Another type of misbehavior is the abnormally high pressure imposed on graduate students by giving additional tasks [1]. Many graduate students are lucky enough to have financial support throughout their studies by various types of assistantships. While graduate students should majorly focus on their thesis, a heavy burden of such tasks hinders them to move toward the main academic goals.

 

  • Harassment:

According to [5], 30-40% of female students undergo some sort of sexual harassment during their college or university studies. Needless to mention that this does not limit to the female students, there is no doubt that so many cases are buried in the students’ memories. In fact, some suggest that unless it is a very serious situation, students should refrain from taking action against the supervisor, especially if their research is going in the correct direction. This is due to the negative consequences that it might have for the student and the fear from the fact that the university administration may not intervene to the benefit of the student [2]. Personally, I believe this is not a valid decision to make. We are fortunate that, in today’s world, the dignity of people is more cherished more than in the past centuries. This gives us the courage to raise our sound and speak up if we are being annoyed by someone’s misbehavior. Therefore, we should no longer let such sort of harassment find any place in academia.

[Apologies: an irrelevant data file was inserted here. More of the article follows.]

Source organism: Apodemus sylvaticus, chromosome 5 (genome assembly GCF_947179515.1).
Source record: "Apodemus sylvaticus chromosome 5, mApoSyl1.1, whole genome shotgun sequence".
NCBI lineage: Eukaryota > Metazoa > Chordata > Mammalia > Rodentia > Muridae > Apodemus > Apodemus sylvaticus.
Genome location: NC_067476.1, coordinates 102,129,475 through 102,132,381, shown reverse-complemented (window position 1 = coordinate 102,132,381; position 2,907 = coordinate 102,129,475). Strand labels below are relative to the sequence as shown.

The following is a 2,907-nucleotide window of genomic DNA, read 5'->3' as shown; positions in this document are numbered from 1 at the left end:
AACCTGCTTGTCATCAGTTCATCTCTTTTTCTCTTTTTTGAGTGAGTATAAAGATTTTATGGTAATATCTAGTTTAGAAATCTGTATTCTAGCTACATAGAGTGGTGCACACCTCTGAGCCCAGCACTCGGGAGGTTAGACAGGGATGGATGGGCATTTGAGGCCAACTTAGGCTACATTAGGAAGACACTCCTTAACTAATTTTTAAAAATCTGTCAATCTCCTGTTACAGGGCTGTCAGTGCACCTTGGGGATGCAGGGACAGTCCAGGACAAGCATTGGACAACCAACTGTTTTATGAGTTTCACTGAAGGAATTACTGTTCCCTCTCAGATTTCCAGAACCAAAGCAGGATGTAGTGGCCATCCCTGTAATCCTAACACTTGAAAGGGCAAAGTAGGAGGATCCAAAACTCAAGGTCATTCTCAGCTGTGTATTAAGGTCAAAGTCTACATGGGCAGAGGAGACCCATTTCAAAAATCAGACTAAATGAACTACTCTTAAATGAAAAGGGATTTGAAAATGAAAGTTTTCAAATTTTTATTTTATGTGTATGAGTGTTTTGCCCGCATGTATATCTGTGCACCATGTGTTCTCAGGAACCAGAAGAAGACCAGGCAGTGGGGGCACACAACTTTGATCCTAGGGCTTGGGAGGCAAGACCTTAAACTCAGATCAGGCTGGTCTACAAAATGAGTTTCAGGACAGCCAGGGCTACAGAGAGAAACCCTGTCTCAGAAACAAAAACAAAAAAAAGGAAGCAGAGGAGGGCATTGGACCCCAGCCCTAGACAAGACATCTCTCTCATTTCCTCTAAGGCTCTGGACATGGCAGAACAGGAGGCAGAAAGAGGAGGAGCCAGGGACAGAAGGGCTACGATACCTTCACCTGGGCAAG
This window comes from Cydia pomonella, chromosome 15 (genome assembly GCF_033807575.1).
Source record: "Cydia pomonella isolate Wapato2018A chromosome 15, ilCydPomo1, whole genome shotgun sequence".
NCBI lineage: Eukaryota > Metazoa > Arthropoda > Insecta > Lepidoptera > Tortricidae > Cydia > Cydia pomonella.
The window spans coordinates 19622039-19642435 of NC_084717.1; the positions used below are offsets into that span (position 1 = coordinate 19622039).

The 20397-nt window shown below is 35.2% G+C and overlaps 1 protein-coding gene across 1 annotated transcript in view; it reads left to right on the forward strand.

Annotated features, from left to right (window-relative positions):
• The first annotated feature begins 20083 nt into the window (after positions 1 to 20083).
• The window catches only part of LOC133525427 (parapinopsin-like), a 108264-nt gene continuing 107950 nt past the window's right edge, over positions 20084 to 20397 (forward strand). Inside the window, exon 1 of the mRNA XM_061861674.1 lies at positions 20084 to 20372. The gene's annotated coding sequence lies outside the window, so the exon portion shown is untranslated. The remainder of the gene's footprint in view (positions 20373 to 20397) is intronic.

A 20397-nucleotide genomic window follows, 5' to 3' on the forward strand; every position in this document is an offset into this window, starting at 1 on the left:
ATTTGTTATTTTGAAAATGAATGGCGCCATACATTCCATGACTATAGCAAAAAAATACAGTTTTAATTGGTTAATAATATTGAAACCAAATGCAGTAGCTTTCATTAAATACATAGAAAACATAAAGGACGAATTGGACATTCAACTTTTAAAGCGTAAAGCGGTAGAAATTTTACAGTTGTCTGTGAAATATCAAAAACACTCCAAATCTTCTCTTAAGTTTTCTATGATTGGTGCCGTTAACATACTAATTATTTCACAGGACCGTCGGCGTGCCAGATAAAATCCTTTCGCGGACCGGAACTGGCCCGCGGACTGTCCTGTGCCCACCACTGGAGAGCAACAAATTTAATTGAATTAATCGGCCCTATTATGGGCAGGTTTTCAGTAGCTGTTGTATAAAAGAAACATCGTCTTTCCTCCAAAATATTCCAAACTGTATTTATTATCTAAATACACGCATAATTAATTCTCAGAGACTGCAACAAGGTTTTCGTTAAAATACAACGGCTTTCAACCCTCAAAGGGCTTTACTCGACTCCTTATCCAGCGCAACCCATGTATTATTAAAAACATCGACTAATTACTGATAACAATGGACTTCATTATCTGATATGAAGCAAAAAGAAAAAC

Factors affecting the student-supervisor relationship from the supervisor standpoint: